Sunday, September 6, 2009

Memories, all alone in the moonlight . . .

The key times for web traffic to online newspapers is morning when people are getting to work, and lunch time when they’re on a break.

The daily paper where I work is one in a sea of media outlets stuck in the past by filling our website with yesterday’s local news and predominantly wire copy.

I always found the deadlines for print media were more friendly than my broadcast brethren, and I admit I loved the luxury. But those days are over, and print has to deliver the news faster than ever before. Our readers demand it. We must deliver.

It’s been my experience that it’s difficult to work in a top-heavy, editor- run newsroom that does not free up staff to be innovative and efficient. Journalists know what stories, photos and videos can be produced and posted quickly and which ones need more time. Let us participate in the decision.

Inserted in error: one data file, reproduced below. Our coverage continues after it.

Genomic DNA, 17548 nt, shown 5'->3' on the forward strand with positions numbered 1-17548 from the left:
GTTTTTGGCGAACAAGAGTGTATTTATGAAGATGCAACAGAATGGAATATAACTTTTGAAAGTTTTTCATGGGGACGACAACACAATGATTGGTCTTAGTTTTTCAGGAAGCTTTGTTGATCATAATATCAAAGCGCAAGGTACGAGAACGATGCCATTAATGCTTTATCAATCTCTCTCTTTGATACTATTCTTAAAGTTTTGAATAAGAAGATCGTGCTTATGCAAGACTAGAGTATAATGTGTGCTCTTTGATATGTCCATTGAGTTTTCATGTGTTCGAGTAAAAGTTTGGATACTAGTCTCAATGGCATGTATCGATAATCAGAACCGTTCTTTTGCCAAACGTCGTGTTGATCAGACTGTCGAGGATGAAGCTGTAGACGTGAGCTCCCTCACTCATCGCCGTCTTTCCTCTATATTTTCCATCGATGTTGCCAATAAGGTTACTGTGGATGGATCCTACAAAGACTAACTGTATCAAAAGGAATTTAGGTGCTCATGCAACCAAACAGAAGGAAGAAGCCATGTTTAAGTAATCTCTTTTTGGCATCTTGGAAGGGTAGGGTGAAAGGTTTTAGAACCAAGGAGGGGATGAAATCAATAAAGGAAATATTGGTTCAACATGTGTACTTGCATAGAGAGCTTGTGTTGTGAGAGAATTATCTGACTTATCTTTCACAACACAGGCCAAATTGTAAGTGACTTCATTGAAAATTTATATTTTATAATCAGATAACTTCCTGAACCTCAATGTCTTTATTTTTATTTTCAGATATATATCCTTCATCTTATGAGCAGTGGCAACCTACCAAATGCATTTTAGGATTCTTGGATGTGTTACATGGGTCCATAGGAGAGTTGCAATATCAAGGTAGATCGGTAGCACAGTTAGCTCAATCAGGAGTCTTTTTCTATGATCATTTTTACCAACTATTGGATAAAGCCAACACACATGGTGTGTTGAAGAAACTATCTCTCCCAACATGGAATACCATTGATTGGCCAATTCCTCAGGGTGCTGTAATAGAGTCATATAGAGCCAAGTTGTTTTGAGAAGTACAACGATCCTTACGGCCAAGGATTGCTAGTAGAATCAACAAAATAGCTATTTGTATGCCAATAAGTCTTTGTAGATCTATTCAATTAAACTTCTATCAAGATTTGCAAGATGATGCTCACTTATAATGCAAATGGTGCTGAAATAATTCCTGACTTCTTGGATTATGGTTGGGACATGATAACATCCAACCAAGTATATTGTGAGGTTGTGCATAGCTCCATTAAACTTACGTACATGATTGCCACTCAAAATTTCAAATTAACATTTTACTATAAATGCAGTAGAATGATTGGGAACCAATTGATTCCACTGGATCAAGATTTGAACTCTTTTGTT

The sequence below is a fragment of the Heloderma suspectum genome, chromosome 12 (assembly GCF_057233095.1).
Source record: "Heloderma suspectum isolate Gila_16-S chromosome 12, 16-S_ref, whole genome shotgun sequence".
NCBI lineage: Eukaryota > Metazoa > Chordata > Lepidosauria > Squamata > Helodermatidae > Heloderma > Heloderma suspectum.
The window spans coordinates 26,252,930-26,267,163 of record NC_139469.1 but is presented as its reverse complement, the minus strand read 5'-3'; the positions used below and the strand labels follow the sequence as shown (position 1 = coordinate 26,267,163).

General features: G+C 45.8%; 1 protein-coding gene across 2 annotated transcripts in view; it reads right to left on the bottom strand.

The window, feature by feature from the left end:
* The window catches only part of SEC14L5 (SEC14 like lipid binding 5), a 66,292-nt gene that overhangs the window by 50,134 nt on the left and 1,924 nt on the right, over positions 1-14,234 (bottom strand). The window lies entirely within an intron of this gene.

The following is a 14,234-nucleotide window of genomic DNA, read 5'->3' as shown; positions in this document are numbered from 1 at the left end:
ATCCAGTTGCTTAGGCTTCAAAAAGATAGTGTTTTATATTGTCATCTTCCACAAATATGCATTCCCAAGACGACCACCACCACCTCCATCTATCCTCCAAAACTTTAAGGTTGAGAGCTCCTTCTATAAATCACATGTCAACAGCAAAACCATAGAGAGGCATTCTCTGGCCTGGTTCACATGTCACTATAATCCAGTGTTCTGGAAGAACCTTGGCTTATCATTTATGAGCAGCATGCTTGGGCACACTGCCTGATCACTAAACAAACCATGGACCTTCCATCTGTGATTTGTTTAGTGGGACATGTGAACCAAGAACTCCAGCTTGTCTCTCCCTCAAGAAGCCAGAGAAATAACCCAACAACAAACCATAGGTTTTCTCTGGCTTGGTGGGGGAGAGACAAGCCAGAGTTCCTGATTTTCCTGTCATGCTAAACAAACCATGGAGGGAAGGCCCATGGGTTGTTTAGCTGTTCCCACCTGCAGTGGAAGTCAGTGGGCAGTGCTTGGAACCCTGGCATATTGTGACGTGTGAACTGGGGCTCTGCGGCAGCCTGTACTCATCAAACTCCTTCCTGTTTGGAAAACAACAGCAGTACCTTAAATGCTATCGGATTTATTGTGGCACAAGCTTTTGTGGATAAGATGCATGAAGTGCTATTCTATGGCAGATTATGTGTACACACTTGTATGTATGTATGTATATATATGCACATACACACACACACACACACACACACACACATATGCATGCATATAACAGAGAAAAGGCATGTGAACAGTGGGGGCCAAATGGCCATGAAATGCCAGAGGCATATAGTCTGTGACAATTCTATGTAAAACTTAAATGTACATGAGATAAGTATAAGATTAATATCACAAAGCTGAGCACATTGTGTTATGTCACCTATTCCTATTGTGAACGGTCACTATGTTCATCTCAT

I’ve offered to take photos on my day off if I’m attending a local event that isn’t being assigned, and I’ve been turned down. Is it overtime? A photo only takes a few moments. You can’t spare the equipment? I checked with the other reporters, and our bases are covered. Is it the 45 minutes or so to produce a video? Let me come to work a bit later, let me leave a bit earlier. Is there no interest in publishing the photo in the print product? Who said anything about the print product?

Digital journalism is not just a side show, it’s the main event. It takes planning to make best use of limited resources (the workers) and consistently deliver fresh news and information in time for peak web traffic.

The Internet offers a lot of detours for readers who feel roadblocked by sluggish local media. We’ll have no one to blame but ourselves if we don’t clear the road and end the gridlock.

The Hyper Journalist


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